Seen from certain angles, the Apple Watch is pretty nerdy. But it can’t compete with the sheer geek power of the Binary Wristwatch, a wearable that needs its owner’s brain power in order to make sense.
As its name suggests, you won’t find big fat digital numbers or an elegant circular clockface here. The watch tells time in binary. There are two rows of LEDs. The top row displays either the hour or the month while the bottom row tells the minutes, seconds or day. Two buttons toggle between settings and are used to set the date and time.
There are two ways to build a binary watch; binary-coded decimal clocks have one column to represent each digit, while binary-coded sexagesimal clocks have a single column each for hours, minutes, and seconds. Generally, the later are harder to read quickly, even if you’re used to reading binary.
The Subsystems watch takes the more common decimal route, although either for space saving, or more probably power saving, reasons it drops off the last two columns representing the seconds.
“The first two green columns read the hour and the second two yellow columns read the minute. A press of the button displays the current time in binary for about 4 seconds. The watch will last for weeks on a charge.”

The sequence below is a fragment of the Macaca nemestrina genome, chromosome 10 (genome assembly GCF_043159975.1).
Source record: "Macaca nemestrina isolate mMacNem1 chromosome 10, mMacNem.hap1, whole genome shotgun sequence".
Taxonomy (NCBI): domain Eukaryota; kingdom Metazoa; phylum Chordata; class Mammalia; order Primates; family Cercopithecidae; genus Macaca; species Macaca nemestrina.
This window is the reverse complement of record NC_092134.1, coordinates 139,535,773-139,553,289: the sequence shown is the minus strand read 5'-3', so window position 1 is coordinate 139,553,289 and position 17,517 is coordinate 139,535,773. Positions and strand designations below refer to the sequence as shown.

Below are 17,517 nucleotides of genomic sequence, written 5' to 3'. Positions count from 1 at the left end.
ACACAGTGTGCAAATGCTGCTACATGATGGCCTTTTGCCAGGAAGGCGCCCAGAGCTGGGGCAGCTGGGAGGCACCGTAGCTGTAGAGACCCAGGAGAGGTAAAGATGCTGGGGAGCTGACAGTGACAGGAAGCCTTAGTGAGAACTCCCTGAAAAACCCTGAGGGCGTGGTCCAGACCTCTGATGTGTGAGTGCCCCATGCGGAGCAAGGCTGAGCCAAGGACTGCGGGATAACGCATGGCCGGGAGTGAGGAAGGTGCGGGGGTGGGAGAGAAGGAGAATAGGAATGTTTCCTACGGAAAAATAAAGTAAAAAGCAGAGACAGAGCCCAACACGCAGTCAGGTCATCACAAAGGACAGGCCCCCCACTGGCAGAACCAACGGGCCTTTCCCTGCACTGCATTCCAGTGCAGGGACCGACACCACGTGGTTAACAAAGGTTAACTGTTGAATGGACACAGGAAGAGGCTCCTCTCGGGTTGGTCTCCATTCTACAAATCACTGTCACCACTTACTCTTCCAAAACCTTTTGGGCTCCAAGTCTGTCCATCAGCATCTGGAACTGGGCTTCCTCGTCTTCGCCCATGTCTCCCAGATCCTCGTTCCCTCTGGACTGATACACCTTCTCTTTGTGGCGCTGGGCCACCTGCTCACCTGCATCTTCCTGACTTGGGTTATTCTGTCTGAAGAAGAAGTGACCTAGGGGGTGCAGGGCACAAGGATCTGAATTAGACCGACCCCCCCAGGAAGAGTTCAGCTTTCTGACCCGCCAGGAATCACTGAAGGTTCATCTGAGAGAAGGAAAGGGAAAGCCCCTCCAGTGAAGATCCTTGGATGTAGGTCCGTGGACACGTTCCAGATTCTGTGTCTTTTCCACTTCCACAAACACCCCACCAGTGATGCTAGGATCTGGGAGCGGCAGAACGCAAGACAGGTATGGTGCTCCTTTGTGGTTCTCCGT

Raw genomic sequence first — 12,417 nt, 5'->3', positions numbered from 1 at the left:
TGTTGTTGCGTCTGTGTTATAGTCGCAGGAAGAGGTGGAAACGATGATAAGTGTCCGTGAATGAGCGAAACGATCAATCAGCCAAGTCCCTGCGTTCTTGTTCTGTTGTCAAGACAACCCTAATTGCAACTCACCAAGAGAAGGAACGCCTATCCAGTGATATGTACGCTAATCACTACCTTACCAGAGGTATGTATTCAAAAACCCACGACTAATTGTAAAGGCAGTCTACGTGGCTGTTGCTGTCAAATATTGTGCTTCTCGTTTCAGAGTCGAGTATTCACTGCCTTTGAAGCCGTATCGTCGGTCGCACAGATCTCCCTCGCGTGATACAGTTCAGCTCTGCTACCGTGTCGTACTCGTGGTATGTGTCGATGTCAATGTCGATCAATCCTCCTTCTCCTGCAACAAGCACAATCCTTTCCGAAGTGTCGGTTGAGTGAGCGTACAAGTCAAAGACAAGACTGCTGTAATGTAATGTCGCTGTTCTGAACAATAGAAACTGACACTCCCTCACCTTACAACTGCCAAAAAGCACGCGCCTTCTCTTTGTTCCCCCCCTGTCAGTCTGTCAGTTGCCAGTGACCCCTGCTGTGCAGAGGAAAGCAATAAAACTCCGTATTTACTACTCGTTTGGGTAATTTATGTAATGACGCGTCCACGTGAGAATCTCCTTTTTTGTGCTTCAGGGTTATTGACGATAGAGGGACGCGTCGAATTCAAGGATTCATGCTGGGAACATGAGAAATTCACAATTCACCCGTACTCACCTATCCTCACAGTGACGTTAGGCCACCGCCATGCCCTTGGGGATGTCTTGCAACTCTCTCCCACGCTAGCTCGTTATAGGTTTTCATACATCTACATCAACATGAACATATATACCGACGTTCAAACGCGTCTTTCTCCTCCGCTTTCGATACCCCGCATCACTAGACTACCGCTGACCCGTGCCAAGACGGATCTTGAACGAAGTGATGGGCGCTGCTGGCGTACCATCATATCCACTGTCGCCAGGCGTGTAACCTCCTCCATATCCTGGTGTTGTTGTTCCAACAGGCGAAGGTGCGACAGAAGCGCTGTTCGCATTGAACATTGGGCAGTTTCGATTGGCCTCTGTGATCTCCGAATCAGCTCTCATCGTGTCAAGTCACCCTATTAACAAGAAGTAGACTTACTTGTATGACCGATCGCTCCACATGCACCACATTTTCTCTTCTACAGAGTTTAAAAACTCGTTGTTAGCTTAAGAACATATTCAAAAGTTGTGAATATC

This obviously isn’t the first, nor will it be the last, binary watch I’ve seen. But it’s cute, and actually looks like it’d be at least moderately wearable, without looking like it came out of a factory production line somewhere.
There are many ways to tell time, and one of the more interesting methods that has found its way into the “hack-o-sphere” is using not a dial or decimal numbers, but via binary dots. After finding out about these timepieces, “APTechnologies” decided he wanted one for himself. Unfortunately — or perhaps fortunately — he wasn’t able to locate an existing design that he found both functional and stylish, so he decided to create his own from scratch.
His new wearable features an array of 16 APA102 RGB LEDs, allowing it to show the time in binary-coded decimal (BCD) where each column represents a digit in the “HH:MM” format. Although that seems like it’d be difficult at first, it’s reportedly “pretty easy once you get used to it.” It would also be great practice for rapid binary interpretation.
Different LED colors are used to indicate watch functions. Aside from being capable of displaying both time and date, it can act as an alarm and a stopwatch as well.
The geeky device is powered by a small LiPo battery, with an ATmega328P-AU chip for processing and an M41T62 RTC module implemented to keep accurate time. Electronics are laid out on a double-sided PCB, which is recessed slightly in the 3D-printed open watch face for protection. The custom face is compatible with standard straps and 18mm spring bars, giving it a ton of attachment options.